• Now you wont even see any chace seen, all you will see is this drone zooming in on a crouched criminal in some dark alley way in splinter cell mode, with night vision enabled, it would be cool for this to actually happen a few times and make the bad guys know they can run, but cant hide....might lower a bit the crime rate, no?

    • by tehcyder (746570)

      Now you wont even see any chace seen, all you will see is this drone zooming in on a crouched criminal in some dark alley way in splinter cell mode, with night vision enabled, it would be cool for this to actually happen a few times and make the bad guys know they can run, but cant hide....might lower a bit the crime rate, no?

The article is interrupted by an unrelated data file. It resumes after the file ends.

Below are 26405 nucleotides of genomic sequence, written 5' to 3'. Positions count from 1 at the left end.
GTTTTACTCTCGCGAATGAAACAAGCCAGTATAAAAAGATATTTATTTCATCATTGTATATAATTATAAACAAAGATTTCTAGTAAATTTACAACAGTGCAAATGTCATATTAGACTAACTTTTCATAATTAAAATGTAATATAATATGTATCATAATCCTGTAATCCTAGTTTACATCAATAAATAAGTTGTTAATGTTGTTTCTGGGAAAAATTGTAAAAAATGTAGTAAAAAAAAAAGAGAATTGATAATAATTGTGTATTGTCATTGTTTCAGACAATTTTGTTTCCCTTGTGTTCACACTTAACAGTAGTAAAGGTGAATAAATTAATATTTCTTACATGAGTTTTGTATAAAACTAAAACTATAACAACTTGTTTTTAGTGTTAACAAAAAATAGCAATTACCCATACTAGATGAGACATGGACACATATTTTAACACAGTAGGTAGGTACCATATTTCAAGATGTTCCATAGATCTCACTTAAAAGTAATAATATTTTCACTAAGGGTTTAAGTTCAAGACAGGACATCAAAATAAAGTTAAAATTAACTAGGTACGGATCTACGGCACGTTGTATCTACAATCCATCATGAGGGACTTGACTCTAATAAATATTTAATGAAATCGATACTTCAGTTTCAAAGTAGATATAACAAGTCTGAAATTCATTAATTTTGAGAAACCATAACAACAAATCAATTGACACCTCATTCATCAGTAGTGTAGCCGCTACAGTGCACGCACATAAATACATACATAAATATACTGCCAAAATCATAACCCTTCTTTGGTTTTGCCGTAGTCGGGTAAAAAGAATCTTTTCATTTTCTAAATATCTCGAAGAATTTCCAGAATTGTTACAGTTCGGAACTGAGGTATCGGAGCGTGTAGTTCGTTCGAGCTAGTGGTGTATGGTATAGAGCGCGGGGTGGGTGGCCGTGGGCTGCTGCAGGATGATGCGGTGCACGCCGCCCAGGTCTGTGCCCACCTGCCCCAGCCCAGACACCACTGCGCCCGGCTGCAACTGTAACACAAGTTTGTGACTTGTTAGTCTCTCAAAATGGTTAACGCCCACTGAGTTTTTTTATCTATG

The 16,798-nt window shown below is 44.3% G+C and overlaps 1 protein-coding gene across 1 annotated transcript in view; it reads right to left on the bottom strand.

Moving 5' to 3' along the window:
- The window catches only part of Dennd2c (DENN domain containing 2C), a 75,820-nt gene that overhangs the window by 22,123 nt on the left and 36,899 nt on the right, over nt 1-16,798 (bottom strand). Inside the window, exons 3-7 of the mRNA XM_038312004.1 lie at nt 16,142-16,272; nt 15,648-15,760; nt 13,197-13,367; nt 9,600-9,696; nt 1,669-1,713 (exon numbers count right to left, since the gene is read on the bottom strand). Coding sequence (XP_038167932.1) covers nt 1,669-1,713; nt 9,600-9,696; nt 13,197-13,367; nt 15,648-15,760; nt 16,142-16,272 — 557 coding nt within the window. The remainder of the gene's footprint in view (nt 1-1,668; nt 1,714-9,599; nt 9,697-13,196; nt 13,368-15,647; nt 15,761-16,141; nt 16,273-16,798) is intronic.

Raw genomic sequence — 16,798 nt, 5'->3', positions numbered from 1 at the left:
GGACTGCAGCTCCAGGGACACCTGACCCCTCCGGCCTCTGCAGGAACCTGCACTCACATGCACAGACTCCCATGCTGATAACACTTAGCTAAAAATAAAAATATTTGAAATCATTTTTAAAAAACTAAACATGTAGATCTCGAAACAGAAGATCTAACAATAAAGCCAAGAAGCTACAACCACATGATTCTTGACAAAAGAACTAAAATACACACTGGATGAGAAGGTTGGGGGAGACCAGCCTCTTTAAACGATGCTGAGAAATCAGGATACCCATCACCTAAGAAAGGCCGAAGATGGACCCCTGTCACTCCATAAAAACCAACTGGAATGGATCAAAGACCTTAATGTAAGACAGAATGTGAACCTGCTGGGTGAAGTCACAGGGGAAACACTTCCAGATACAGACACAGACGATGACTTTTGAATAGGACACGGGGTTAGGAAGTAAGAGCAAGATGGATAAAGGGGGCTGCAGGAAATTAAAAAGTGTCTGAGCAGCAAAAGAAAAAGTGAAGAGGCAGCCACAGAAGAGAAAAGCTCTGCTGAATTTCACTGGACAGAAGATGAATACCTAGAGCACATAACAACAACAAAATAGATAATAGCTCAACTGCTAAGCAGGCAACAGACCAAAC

Why no just let the police shoot one in five of the criminals they catch? I expect that would lower the crime rate for a while too.

  • For all off you citizens of Namby Pamby land out there...who cares what the civilian purpose of this device is? It has a military purpose--situational awareness--that justifies its existence.

Fools ignore complexity. Pragmatists suffer it. Some can avoid it. Geniuses remove it. -- Perlis's Programming Proverb #58, SIGPLAN Notices, Sept. 1982